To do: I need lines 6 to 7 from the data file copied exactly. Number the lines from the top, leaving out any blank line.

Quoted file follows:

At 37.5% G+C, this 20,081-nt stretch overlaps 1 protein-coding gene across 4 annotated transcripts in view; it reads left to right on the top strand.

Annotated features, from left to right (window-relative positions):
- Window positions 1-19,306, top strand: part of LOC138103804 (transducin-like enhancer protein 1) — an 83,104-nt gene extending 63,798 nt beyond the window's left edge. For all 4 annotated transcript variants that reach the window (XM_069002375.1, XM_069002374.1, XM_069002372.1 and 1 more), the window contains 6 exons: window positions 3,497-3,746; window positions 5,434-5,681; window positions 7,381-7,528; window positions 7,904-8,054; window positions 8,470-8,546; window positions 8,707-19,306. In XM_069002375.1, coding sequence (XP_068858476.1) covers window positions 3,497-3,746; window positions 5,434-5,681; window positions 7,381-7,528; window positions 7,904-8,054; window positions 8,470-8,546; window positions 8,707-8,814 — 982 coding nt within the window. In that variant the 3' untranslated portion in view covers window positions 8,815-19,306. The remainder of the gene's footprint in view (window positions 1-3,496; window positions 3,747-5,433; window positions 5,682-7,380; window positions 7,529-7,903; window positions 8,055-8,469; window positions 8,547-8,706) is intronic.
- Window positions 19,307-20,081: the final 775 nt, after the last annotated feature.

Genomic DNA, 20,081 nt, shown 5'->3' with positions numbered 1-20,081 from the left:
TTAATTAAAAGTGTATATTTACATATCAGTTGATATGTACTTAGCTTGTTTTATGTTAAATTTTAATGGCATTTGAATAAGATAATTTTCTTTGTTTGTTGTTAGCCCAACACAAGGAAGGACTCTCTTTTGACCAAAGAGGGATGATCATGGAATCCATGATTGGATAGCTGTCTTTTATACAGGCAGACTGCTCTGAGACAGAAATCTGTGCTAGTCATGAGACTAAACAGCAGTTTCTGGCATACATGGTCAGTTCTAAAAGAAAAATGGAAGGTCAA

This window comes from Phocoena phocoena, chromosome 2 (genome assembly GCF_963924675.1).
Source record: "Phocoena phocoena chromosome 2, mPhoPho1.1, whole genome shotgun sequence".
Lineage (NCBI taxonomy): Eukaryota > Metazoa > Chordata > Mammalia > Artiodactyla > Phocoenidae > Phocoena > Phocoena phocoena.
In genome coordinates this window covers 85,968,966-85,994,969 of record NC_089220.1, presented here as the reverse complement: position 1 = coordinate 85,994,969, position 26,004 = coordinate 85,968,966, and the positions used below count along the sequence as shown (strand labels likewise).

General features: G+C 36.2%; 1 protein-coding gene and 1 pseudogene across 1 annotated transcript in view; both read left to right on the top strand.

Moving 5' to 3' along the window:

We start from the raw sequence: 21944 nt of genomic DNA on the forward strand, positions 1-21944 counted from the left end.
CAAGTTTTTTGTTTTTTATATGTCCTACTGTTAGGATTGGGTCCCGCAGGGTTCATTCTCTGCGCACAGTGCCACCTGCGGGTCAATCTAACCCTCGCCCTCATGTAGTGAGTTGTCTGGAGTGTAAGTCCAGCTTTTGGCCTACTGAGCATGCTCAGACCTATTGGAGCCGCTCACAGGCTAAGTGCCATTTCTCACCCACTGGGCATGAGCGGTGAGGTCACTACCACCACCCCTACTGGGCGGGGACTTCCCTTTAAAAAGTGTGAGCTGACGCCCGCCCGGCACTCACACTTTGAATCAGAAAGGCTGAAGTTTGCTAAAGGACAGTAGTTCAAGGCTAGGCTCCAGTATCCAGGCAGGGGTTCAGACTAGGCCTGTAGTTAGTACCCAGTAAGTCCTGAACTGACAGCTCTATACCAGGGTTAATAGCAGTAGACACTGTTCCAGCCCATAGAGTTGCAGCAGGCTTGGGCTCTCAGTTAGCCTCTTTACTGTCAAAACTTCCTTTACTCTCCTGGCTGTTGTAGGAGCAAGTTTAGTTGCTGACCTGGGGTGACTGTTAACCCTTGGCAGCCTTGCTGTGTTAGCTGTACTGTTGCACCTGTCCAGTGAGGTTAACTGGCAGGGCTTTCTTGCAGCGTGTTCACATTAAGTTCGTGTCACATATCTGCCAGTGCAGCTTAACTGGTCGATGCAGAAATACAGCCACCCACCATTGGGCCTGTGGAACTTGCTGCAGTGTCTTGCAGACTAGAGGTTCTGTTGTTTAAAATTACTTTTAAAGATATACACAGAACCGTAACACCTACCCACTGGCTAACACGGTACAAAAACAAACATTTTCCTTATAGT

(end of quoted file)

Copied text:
TTAATTAAAAGTGTATATTTACATATCAGTTGATATGTACTTAGCTTGTTTTATGTTAAATTTTAATGGCATTTGAATAAGATAATTTTCTTTGTTTGTTGTTAGCCCAACACAAGGAAGGACTCTCTTTTGACCAAAGAGGGATGATCATGGAATCCATGATTGGATAGCTGTCTTTTATACAGGCAGACTGCTCTGAGACAGAAATCTGTGCTAGTCATGAGACTAAACAGCAGTTTCTGGCATACATGGTCAGTTCTAAAAGAAAAATGGAAGGTCAA

This window comes from Phocoena phocoena, chromosome 2 (genome assembly GCF_963924675.1).